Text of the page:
The information sharing process you describe works well when we're talking about a mechanic who accidentally leaves a wrench lying around somewhere that it shouldn't be. But what about situations involving possible criminal negligence? What if somebody makes deliberate decisions, based purely on profits, to shortcut established procedures that directly endangers the lives of passengers? The Swissair IFEN certification project doesn't fit the mold, but is treated the same way.

You say that, "We have the courts to try to assign blame."

But how is that possible? How can the courts act on cases of gross or criminal negligence when the investigating and oversight agencies are so determined to keep that type of information out of their reports? (i.e.: TSB final report, and FAA SCR report)

The Transportation Safety Board of Canada has the discretionary power to pick which safety related items fall within the scope of its investigation; which ones should be deferred back to the guilty parties to address; or which items need to be suppressed entirely.

Normally this wouldn't be an issue if the process was open -- but it isn't. The Canadian Access To Information and US Freedom of Information Acts prove that.

That's why it's so important for the draft report to be released.

Predictably, the Transportation Safety Board of Canada couldn't quite bring itself to placing full blame on the entertainment system. If I interpret the report correctly, the IFEN got off on a technicality - a single wire that couldn't be positively identified, even though that one too might have belonged to the entertainment system.

I was pleased with the Transportation Safety Board of Canada's final report in general, but disappointed in Vic Gerden's staged presentation where he held up a piece of Mylar covered insulation and boldly declared that without it, there wouldn't have been a crash. Well, Mylar doesn't self ignite, so just as accurately, there would not have been a crash without that entertainment system.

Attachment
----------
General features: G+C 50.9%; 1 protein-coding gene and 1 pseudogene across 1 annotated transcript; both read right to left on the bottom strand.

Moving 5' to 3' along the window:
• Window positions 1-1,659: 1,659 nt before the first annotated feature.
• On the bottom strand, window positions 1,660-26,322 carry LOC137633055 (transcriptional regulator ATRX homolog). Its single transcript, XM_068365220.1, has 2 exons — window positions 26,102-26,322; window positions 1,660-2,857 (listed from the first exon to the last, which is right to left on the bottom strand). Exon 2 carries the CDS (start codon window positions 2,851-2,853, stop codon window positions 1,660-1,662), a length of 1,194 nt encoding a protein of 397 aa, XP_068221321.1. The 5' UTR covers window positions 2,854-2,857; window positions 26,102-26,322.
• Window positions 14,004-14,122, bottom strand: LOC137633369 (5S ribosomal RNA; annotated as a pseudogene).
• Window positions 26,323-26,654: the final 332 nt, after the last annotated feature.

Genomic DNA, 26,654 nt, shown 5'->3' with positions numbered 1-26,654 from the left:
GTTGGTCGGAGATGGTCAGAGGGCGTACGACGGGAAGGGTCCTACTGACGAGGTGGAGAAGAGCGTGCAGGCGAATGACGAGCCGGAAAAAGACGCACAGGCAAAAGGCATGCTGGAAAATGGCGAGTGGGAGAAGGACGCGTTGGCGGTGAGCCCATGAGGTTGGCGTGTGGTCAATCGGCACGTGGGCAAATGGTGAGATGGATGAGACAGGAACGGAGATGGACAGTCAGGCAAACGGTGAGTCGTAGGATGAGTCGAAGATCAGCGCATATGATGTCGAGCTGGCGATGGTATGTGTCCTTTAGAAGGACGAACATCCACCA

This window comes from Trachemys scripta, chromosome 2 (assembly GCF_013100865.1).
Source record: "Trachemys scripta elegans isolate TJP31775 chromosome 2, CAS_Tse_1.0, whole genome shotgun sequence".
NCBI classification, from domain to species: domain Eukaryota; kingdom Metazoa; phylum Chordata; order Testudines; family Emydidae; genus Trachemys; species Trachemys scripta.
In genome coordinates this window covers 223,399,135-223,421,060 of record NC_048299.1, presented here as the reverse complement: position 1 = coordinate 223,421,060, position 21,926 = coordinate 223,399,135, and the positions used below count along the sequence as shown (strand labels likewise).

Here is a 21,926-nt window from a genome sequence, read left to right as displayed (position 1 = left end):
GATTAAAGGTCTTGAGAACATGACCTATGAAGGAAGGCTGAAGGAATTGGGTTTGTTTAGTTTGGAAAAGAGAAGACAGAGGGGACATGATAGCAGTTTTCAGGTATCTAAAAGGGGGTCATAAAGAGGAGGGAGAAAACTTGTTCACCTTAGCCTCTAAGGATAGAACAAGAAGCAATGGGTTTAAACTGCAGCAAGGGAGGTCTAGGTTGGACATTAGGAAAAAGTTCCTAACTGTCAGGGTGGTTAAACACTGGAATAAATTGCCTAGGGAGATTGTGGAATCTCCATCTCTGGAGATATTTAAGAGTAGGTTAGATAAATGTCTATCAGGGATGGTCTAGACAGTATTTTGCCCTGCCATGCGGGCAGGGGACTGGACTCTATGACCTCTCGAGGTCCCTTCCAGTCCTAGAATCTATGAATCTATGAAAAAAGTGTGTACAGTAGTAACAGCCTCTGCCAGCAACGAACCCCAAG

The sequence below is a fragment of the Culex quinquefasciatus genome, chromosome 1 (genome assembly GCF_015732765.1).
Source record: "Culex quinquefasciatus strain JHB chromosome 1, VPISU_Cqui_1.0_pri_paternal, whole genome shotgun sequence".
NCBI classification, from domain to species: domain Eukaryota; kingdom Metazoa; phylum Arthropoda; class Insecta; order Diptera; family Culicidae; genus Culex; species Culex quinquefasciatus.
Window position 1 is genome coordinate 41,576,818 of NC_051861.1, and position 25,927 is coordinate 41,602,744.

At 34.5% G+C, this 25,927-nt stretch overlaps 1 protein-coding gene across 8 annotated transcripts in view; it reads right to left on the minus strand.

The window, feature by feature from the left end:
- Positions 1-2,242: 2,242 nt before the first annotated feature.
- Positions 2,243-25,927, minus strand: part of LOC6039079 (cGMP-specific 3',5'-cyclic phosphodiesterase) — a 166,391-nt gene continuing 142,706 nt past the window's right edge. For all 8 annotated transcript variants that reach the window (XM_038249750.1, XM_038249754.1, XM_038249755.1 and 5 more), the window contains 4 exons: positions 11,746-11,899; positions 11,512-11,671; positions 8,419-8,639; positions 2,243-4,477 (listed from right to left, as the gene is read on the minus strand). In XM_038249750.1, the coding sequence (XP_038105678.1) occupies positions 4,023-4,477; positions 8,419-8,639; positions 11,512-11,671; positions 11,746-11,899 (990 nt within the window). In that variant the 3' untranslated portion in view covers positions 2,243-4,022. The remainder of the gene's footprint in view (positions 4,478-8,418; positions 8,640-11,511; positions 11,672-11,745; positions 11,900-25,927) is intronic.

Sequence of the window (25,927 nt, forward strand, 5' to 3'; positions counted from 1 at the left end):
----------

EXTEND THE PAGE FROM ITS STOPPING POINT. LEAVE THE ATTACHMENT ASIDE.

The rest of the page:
The gimmick briefly showed that the investigators, who'd like the public to think that they take fairness and impartiality to a religious level,
aren't above resorting to spin.

Anon_Insider
Sun March 30 2003, 02:55 PM
rv8
quote:
Originally posted by Anon_Insider:
[qb]I was pleased with the Transportation Safety Board of Canada's final report in general, but disappointed in Vic Gerden's staged presentation where he held up a piece of Mylar covered insulation and boldly declared that without it, there wouldn't have been a crash. Well, Mylar doesn't self ignite, so just as accurately, there would not have been a crash without that entertainment system.

The gimmick briefly showed that the investigators, who'd like the public to think that they take fairness and impartiality to a religious level,
aren't above resorting to spin.

Anon_Insider[/qb]
I wouldn't be so hard on Vic Gerden here. He quite clearly believes that the issue of flammable materials in aircraft is a huge problem that must be fixed ASAP. The release of the report was a golden opportunity to push that agenda, and he would be doing the public a disservice if he didn't take advantage of it.

Yes, there would not have been a fire if there had not been an initial arc. But it is going to be a lot easier to get rid of combustible material than it will be to get rid of all ignition sources. The ongoing studies of the state of wiring in older aircraft clearly shows that this is a huge problem that will be very difficult and expensive to fix. The problem of wiring must be addressed, but in the meantime there will continue to be a disturbing potential for arcs, etc. We have to get the combustible material out of the aircraft ASAP.

As far as establishing the cause of the accident, I'm not sure what else TSB could have been reasonably expected to say. They conducted an exhaustive search for the remains of the aircraft. They performed an amazing piece of detective work to extract as much information from the debris as they did. They have stated the facts quite clearly, and drawn what conclusions can be supported by them. Should they have said that the IFEN was solely responsible for the fire, even if they don't know what that wire arced against? That would not be technically honest.


Kevin Horton